New growth is likely to react by thickening, increasing the chance of the chance of survival. The new leaves could appear pale, washed-out, or even bleached.
 Excessively Compact and Stunted Growth
Too much or too little light can shock you snake plants to the point that they slow its growth.
If your plant is small and doesn’t show signs of a robust growth rate It’s time to reconsider the conditions under which it is growing.
Remove it from the area in which the light is too bright. The leaves with brown and sunburned spots are unlikely to be revived So, trim them off.
How to Ensure Optimum Light for Snake Plant
 Light Duration
The duration of light will determine how much light your snake plant will get.
As I’ve said that your plant will perform very well if it gets 8-10 hours of indirect, bright sunlight. Limit the amount of direct sunlight you expose to up to 4-6 hours a day.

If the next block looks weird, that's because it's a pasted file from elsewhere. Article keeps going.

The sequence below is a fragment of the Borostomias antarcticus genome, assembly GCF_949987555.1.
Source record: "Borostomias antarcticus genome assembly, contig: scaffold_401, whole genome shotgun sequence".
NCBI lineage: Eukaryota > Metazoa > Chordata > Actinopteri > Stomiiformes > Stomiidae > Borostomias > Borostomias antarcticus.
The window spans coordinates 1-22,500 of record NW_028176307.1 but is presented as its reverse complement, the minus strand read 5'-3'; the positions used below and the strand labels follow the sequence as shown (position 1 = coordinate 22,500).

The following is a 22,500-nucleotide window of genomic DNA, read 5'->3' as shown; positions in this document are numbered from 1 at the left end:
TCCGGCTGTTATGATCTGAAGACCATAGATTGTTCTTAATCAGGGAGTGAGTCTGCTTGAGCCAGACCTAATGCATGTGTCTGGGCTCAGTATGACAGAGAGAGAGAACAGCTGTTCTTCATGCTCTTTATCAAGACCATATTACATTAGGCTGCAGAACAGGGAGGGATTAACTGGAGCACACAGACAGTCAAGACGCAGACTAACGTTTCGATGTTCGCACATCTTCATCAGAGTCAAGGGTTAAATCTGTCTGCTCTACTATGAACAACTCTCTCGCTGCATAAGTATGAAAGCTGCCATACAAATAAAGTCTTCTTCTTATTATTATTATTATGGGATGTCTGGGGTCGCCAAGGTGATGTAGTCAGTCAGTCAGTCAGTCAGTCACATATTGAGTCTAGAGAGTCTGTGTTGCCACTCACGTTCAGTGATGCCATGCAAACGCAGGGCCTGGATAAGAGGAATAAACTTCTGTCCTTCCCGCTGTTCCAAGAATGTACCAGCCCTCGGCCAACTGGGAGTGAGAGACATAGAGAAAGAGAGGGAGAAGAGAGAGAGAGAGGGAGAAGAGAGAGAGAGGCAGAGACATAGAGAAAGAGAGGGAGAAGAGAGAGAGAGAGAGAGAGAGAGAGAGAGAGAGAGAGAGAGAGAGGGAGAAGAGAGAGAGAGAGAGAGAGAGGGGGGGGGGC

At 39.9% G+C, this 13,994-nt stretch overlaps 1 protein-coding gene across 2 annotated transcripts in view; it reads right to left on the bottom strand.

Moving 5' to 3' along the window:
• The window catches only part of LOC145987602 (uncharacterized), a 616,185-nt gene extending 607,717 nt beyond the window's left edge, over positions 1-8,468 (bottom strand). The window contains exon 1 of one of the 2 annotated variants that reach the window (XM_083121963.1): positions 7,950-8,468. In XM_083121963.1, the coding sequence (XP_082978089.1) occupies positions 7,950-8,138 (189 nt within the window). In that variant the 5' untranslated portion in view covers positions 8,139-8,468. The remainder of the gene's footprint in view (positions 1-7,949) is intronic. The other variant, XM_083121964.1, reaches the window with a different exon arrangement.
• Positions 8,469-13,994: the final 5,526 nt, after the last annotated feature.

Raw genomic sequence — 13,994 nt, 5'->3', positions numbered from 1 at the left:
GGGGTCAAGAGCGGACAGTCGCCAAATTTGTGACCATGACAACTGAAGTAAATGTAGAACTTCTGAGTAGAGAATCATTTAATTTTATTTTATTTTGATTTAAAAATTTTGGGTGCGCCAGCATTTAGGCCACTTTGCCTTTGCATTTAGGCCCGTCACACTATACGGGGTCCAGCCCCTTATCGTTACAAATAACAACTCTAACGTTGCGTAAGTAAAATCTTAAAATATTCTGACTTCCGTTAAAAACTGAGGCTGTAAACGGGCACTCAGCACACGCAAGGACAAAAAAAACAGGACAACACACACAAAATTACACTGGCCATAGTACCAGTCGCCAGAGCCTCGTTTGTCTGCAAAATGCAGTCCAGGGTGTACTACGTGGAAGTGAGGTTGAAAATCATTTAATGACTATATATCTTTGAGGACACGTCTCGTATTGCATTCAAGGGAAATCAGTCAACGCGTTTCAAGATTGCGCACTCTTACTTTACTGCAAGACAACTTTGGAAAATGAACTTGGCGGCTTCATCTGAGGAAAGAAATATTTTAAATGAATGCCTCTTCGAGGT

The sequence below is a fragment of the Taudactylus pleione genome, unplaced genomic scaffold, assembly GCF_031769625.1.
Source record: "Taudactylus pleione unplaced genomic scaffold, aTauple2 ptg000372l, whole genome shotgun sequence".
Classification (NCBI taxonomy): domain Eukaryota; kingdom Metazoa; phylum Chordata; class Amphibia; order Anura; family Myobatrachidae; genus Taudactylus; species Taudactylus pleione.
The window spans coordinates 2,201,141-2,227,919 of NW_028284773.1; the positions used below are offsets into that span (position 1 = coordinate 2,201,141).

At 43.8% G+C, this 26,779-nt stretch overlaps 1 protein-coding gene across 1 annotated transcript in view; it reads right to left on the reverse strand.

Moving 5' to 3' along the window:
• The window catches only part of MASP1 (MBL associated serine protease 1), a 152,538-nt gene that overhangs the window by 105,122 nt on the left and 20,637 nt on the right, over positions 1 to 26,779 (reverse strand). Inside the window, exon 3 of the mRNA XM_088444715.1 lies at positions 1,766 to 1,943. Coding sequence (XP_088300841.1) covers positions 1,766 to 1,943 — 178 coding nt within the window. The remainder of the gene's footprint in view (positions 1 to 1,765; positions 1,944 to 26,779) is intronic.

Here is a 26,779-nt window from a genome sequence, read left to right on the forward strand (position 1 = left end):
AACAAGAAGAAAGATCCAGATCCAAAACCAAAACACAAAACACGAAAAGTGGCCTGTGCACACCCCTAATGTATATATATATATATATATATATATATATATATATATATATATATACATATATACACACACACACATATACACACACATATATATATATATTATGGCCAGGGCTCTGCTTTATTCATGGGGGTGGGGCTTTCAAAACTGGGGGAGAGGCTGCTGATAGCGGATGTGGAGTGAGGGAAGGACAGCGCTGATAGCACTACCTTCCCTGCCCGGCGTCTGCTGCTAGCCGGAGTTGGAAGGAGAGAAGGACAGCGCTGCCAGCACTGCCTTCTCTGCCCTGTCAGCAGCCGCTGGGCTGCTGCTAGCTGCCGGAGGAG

Light Intensity
Light intensity is a measure of the strength of light. Snake plants thrive in areas that are surrounded by intense light, but they can also be happy with light that is medium bright.
Snake plants store water in their leaves to release some heat. But, it is important to be careful not to expose yourself to direct sunlight particularly during the hot time between midday and 4 pm.
To reduce the loss of water make sure to place your plant in indirect, bright sunlight. This can be achieved by placing it in an east-facing window.
When you’re growing with grow light ensure that your plants receive the brightness of 10,000 to 20,000 Lux for 12-14 hours a day.
The amount of light the snake plant gets will affect how it flourishes. Insufficient light can make your plants get sunburned or wilt and then get soiled.
Insufficient light can result in a floppy, leggy growth. The leaves can be yellow or wilt and then fall off.
The most effective method of maintenance is to supply the snake with eight to ten hours light indirect or filtered light. It is also possible to use grow lights for 12-14 hours so that you don’t need to worry about the place to plant it.